“If you make listening and observation your occupation, you will gain much more than you can by talk.” – Robert Baden-Powell, founder of the scouting movementI’m still working at this occupation at age 53. Certainly hope I’m better than at 23.
A while back during staff meeting, a colleague mentioned a book on a subject I’d never heard of-scrupulosity. I downloaded the Kindle sample. After reading that, I couldn’t help but buy it and see what I could gain.
Ciarrocchi defines scrupulosity as seeing sin where there is none, a “phobia concerning sin.” The title of his book comes from a label the French give to the emotional condition which is sometimes part of scrupulosity.
Having been in church life since I was born in a pastor’s home and then serving over 20 years on church staffs, I have witnessed this phobia. But reading the connection Ciarrocchi makes to OCD was eye-opening to exactly how doubters struggle. With this knowledge, one can see a variety of ways to navigate life while struggling with deep emotional and spiritual challenges.
He quotes Dr. Judith Rapoport of the National Institute of Mental Health as describing OCD as losing the ability “to know if you know something.” This description paints a picture of OCD as being as much about doubt as it is about anxiety. Quite a different view of what an OCD patient is enduring. Dealing with their compulsions and obsessions can lead to depression therefore challenging everything they believe and think they know. To show the severity of it, he shares historical examples in chapter three through the lives of John Bunyan and St. Ignatius Loyola. Both considered suicide. Ignatius prayed, “Show me, Lord, where I can obtain help: and if I have to follow a little dog to obtain the cure I need, I am ready to do just that.”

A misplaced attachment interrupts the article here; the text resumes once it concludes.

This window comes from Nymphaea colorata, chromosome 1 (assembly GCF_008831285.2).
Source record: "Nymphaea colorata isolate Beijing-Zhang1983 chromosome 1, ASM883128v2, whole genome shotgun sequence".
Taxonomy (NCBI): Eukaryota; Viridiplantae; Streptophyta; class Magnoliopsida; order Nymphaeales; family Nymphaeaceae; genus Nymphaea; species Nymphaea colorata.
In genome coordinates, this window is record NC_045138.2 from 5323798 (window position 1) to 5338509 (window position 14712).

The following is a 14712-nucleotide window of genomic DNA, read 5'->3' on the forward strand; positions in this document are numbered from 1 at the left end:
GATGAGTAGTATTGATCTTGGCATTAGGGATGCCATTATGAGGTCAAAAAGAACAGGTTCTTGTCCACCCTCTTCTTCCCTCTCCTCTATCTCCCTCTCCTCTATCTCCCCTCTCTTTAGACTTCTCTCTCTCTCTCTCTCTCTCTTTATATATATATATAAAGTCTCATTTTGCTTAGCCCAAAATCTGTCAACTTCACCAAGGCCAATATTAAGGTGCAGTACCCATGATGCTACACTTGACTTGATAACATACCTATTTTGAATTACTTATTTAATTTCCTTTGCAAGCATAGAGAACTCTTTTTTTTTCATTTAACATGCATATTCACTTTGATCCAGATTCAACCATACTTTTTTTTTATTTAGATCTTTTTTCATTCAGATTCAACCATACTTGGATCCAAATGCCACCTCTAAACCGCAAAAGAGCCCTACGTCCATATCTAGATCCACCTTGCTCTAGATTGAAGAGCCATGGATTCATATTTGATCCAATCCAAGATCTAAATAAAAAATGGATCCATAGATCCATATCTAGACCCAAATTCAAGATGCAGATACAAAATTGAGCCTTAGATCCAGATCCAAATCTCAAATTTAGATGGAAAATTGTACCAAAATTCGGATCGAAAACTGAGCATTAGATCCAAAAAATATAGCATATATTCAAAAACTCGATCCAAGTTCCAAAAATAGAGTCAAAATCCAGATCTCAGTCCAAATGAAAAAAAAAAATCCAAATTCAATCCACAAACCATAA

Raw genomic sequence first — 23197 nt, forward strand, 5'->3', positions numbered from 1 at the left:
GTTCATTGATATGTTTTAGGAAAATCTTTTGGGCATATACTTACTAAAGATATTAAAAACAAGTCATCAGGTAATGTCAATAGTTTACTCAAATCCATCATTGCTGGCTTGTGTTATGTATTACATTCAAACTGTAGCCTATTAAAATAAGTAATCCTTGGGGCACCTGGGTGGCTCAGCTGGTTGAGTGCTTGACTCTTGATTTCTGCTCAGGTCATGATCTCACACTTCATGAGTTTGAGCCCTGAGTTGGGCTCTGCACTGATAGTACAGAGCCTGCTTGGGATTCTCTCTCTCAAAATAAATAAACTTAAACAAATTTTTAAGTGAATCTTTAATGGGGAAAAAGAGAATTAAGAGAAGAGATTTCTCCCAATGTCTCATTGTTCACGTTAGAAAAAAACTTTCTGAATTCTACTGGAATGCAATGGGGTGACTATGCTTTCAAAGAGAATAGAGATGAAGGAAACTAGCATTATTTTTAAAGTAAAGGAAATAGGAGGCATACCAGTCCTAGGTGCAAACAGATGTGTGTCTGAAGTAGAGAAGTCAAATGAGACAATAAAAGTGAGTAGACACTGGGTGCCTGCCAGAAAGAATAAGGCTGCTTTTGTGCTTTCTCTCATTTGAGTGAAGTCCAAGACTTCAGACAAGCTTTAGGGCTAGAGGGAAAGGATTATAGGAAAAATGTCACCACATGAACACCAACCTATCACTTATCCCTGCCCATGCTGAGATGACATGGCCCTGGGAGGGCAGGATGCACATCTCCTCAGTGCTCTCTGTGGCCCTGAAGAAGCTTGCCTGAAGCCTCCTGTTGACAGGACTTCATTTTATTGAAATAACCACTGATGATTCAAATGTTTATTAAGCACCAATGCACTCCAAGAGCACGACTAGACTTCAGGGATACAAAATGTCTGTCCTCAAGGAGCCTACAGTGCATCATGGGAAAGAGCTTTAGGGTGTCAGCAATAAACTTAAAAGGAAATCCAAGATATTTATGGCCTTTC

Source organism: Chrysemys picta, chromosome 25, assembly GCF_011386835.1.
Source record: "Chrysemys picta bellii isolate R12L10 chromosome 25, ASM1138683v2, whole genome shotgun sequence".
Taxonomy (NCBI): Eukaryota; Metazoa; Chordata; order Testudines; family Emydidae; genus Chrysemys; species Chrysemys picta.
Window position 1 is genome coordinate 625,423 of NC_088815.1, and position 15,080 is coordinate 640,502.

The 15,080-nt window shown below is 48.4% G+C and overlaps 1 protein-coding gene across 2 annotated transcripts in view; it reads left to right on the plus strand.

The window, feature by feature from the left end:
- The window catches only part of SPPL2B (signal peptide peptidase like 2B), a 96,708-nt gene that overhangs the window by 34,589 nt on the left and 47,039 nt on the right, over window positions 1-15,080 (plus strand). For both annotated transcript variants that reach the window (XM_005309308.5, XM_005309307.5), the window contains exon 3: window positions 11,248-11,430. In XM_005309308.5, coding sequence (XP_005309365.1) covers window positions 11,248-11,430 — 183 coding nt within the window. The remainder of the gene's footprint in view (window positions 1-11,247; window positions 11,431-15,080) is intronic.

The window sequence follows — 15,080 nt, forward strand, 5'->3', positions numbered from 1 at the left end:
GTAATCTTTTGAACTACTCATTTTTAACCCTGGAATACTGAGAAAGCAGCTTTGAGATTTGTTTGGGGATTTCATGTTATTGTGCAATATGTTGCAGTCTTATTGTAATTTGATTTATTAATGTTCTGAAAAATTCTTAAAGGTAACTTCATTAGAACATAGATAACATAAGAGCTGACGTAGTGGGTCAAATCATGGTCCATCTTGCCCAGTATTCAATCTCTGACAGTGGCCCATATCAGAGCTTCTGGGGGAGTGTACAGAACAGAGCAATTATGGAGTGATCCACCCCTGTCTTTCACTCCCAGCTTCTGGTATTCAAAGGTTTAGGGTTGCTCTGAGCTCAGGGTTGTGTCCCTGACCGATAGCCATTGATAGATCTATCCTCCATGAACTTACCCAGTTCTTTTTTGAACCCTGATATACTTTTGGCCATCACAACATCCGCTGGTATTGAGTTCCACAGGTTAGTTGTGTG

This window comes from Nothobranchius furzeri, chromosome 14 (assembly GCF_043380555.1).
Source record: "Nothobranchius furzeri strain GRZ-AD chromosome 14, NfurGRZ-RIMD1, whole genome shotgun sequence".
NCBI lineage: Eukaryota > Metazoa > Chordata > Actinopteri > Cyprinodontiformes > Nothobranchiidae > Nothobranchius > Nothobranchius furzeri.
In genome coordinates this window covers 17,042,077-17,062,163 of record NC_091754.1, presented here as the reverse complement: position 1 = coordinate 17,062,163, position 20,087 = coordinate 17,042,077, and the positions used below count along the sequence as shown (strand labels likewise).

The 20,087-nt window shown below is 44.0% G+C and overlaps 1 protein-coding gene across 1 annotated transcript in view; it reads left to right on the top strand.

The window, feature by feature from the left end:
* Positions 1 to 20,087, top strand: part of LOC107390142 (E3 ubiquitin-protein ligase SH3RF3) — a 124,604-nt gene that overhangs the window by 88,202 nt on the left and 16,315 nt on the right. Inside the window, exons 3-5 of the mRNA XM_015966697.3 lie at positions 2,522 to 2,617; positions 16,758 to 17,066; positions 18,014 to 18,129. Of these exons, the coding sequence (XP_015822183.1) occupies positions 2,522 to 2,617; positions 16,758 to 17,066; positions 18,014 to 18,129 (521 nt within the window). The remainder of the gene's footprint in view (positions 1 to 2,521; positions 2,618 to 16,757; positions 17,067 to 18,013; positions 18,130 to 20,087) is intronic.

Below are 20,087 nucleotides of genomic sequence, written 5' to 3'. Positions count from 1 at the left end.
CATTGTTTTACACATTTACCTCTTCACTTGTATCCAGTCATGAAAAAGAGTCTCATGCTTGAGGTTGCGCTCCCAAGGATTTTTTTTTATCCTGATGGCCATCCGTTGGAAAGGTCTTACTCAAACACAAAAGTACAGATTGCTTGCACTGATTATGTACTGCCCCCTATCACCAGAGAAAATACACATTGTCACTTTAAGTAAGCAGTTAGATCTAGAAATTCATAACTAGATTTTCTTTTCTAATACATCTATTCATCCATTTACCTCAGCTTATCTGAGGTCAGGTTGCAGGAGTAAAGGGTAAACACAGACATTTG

The hope Ciarrocchi provides begins in chapter 4 and continues through the rest of the book. This hope is directed to both professional and pastoral counselors. Unfortunately, those living like Bunyan and Ignatius often feel like they’ve tried everything and have failed, nothing is available to help. He provides worksheets (chapters 5-7) and techniques for counselors to use to send this message to their clients: “Past failure does not mean you are weak-willed or hopeless. You have simply lacked some essential ingredients for effective change. You can learn skills with patience and proper direction.” Chapter 8 is where he provides those ingredients. One of the most helpful directions by Ciarrocchi is his listing and explanations of three types of scrupulous behavior in chapter 9:
- Developmental, prominent during adolescence and following a religious conversion in adulthood
- Milieu-influenced, as taught by family and religious educators
- Clinical, the version associated with OCD symptoms
He ends the book encouraging those in religion and psychology that they can learn from one another.
Clinical work also requires validation of counseling methods that make explicit use of clients’ religious perspective. This research is long overdue, and some preliminary work indicates the utility of this approach. Researchers studied treating depressed patients who had a religious orientation. They found that incorporating the clients’ religious beliefs through either cognitive-behavior counseling strategies or standard pastoral counseling methods led to more rapid recovery than standard counseling methods without using the clients’ religious beliefs. What is even more intriguing is that using the clients’ religious beliefs was effective even if the counselors were agnostic themselves.
I’m thankful I was listening in that staff meeting and have read this book. Had I read this during my church ministry days, I know of at least one lady I would have ministered to better. My encouragement to all those remotely touched by this review, get your copy and gain.
Photo by Annie Spratt on Unsplash